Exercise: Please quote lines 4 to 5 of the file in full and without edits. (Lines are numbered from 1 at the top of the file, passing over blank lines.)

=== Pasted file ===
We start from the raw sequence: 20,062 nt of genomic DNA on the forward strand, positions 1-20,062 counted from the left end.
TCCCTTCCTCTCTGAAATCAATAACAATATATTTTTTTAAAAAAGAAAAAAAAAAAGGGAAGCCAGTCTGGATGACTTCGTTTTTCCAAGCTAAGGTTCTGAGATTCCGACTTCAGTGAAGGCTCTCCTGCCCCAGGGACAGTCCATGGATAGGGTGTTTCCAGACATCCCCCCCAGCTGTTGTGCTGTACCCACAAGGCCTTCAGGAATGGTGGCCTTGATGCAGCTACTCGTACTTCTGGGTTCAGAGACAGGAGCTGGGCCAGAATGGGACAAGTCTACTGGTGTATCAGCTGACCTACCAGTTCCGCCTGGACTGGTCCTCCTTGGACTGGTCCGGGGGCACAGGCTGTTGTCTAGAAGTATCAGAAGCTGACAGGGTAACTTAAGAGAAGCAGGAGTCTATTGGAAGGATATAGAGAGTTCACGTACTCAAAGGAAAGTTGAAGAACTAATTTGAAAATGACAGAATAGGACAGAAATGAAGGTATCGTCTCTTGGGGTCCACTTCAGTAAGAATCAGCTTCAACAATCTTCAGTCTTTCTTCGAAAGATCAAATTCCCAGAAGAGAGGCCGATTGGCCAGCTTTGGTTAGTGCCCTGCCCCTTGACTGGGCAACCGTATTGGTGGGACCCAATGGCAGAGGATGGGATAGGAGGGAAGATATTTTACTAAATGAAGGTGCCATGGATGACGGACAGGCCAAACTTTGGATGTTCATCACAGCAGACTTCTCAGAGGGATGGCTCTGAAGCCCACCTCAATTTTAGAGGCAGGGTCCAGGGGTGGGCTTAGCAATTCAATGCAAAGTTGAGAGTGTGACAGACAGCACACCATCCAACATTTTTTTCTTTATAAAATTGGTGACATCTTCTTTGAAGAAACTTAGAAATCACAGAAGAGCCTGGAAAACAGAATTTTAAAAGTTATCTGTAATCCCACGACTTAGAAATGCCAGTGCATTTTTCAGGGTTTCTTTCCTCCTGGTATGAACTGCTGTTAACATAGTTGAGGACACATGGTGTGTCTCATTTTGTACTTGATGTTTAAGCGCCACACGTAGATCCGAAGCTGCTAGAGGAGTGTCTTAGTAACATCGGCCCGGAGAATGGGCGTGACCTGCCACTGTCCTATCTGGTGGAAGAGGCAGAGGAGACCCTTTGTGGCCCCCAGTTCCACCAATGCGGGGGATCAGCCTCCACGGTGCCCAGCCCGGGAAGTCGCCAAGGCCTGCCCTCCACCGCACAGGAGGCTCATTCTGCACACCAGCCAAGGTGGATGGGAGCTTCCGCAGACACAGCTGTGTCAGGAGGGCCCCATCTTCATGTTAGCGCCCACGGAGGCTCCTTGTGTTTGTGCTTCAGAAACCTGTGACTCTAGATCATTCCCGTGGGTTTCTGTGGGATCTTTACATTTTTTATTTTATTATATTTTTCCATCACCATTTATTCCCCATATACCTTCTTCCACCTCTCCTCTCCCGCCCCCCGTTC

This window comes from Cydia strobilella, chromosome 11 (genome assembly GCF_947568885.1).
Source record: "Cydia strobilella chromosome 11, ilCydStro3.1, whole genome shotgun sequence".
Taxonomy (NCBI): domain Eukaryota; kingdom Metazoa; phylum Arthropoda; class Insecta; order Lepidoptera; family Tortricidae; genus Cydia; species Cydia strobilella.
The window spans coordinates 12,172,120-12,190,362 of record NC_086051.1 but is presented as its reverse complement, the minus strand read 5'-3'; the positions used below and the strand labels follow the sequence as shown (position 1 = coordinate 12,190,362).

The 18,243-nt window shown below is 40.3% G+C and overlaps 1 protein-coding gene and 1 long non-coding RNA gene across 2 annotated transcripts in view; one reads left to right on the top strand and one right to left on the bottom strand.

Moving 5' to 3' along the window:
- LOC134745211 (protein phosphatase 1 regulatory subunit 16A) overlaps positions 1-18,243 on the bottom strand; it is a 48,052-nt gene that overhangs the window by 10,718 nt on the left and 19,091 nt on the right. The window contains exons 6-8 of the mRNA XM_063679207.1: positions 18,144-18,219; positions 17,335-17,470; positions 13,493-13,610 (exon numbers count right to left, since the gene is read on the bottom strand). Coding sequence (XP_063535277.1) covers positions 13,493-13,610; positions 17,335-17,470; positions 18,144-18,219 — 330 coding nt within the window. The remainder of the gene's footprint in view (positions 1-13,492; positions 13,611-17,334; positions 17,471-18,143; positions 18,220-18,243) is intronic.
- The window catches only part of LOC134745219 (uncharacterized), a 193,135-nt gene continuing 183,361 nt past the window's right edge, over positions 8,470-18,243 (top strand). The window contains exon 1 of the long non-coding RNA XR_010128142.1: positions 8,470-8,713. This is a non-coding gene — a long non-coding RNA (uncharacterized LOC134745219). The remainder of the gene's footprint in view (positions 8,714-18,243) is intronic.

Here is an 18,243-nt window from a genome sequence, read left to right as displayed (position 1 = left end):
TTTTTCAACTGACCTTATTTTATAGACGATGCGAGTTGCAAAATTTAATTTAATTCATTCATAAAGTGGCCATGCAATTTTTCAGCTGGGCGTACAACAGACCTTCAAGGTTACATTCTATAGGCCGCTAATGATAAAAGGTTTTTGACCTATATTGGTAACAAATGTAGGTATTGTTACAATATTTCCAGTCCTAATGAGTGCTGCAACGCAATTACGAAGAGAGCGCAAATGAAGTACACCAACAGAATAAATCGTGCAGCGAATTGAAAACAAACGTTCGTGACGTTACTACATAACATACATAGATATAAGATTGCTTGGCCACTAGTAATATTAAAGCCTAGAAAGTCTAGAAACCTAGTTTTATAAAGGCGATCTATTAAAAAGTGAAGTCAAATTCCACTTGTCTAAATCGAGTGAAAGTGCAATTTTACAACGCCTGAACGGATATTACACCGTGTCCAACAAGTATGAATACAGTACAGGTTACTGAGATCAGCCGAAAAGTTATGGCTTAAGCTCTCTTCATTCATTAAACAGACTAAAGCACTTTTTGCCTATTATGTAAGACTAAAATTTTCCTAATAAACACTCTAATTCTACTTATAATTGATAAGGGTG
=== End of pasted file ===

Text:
Source record: "Cydia strobilella chromosome 11, ilCydStro3.1, whole genome shotgun sequence".
Taxonomy (NCBI): domain Eukaryota; kingdom Metazoa; phylum Arthropoda; class Insecta; order Lepidoptera; family Tortricidae; genus Cydia; species Cydia strobilella.